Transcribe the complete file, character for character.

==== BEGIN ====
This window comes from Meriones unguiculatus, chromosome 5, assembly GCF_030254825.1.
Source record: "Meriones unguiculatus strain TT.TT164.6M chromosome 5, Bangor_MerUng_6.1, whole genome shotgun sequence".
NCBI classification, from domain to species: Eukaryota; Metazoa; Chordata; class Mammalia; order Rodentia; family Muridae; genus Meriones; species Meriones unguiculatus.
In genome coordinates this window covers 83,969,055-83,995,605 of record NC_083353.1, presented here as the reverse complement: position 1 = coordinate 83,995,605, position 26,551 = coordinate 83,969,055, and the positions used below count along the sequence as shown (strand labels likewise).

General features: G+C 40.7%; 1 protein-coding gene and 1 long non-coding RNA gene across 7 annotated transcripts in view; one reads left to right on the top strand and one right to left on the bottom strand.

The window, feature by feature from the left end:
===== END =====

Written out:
This window comes from Meriones unguiculatus, chromosome 5, assembly GCF_030254825.1.
Source record: "Meriones unguiculatus strain TT.TT164.6M chromosome 5, Bangor_MerUng_6.1, whole genome shotgun sequence".
NCBI classification, from domain to species: Eukaryota; Metazoa; Chordata; class Mammalia; order Rodentia; family Muridae; genus Meriones; species Meriones unguiculatus.
In genome coordinates this window covers 83,969,055-83,995,605 of record NC_083353.1, presented here as the reverse complement: position 1 = coordinate 83,995,605, position 26,551 = coordinate 83,969,055, and the positions used below count along the sequence as shown (strand labels likewise).

General features: G+C 40.7%; 1 protein-coding gene and 1 long non-coding RNA gene across 7 annotated transcripts in view; one reads left to right on the top strand and one right to left on the bottom strand.

The window, feature by feature from the left end: